Just when you think you’ve got a handle on the “important” growing regions of the world, you get a tip on a winery in Slovenia.  I discovered Movia a couple of years ago in New York.  These wines were fairly readily available on wine lists at some of the more interesting restaurants.  I had a lovely Pinot Nero at ICI.  The store where I worked sold the crazy “Lunar” bottling, along with a more sane (?) Ribolla Gialla and their second label Vila Marija Pinot Grigio.  The Pinot Grigio was simple, refreshing, and vibrant with a certain honeydew quality to it.  The Ribolla Gialla was also nice, very floral and mineral.

The Lunar, also made from the Ribolla Gialla grape, is an extraordinary bottle, made with as little human intervention as possible.  The winemaker, Ales Kristancic, picked the grapes (biodynamically grown) and dropped them into the barrel and then never looked back.  The note I wrote at the time was: “A fascinating wine made by allowing whole bunches of grapes to ferment, age, and stabilize without intervention!  The result is a tasty unfiltered and cloudy wine with light tannins and notes of chamomile and cider.”  The wine region Kristancic is working in is called Brda, which is a continuation of the Friulian wine region called Collio.  This makes sense because his Friulian cohort like Josko Gravner and Stanko Radikon are making similar wines.  I love these crazy, cloudy, cider-like wines! They seem ancient, and for good reason.  The methods are likely more similar to Roman winemaking than the current UC Davis regimen.  Gravner actually uses amphorae and buries them in the ground until they are deemed ready.  All three winemakers are allowing skin contact with the grape must, a practice which has been almost completely abandoned for white wines.  The result is that the wines have a gorgeous orange color, and a tannic bite.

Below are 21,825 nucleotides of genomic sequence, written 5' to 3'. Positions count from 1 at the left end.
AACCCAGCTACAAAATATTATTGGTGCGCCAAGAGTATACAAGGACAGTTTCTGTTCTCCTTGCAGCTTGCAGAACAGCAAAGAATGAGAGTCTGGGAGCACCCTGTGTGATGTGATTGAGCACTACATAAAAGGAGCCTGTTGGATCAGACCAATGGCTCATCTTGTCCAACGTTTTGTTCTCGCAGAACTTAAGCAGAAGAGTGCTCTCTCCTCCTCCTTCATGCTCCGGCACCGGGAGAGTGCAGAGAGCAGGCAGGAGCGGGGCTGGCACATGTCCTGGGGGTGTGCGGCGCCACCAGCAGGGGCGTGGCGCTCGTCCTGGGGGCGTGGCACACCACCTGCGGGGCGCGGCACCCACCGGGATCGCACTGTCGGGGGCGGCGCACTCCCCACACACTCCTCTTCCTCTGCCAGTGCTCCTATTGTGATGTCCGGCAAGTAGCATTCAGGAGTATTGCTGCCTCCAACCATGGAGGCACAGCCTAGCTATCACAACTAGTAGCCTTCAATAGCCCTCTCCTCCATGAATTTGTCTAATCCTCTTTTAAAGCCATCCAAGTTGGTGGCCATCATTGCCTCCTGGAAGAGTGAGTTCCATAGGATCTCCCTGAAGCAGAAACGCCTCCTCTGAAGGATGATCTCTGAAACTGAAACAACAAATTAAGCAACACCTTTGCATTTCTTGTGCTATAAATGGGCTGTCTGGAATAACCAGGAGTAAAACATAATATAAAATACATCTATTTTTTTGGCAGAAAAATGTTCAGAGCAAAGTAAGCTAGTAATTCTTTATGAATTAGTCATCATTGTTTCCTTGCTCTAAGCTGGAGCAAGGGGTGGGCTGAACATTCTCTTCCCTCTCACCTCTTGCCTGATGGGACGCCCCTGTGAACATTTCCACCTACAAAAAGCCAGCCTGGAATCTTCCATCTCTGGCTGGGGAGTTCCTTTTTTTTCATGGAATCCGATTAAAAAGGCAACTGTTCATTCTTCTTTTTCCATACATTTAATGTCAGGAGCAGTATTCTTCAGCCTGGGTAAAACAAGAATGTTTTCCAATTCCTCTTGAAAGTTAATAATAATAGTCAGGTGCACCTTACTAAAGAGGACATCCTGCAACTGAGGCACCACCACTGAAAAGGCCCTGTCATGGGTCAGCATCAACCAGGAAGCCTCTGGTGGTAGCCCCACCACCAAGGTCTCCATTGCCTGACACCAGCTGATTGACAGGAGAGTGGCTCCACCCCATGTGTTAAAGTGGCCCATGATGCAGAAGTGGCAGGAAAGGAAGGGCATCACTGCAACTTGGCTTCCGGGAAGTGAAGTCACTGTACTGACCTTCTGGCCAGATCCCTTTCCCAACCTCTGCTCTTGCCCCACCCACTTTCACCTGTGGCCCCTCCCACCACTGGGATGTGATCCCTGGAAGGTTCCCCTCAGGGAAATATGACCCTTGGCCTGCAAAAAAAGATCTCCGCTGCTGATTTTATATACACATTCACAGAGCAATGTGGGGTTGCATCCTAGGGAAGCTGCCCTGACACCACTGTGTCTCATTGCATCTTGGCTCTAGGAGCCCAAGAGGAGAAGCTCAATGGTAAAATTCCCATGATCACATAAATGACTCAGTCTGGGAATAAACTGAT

They are reminiscent of Eric Bordelet’s excellent ciders from Normandy, one of which I had on Sunday at Dolores Park in San Francisco.  One of my companions described it perfectly by noting the peaty smell and flavor!  It wasn’t hugely popular with the crowd, and even I have to say it was a bit challenging. It was the Sydre Brut bottling, which I’d never had before.  The Doux and the Argellette are a bit more approachable because they have more residual sugar to balance the considerable acid and tannins (they still don’t drink “sweet”).  The Brut has about 5-10 grams of residual sugar, whereas the Doux has 80 grams. He also makes Perry, or Poiré as they say in France, essentially a pear version of cider. Perry and Cider are made in an identical manner to wine.  The base ingredient is fruit, which already has sugar (unlike barley for beer), and is fermented with natural yeast.  Very elegant.  I’m currently aging Bordelet’s higher end Poiré bottling called Granit because when I met him at a tasting he told me it would age well due to the extremely high acidity and the caliber of the the fruit. The pears come from 300 year old trees.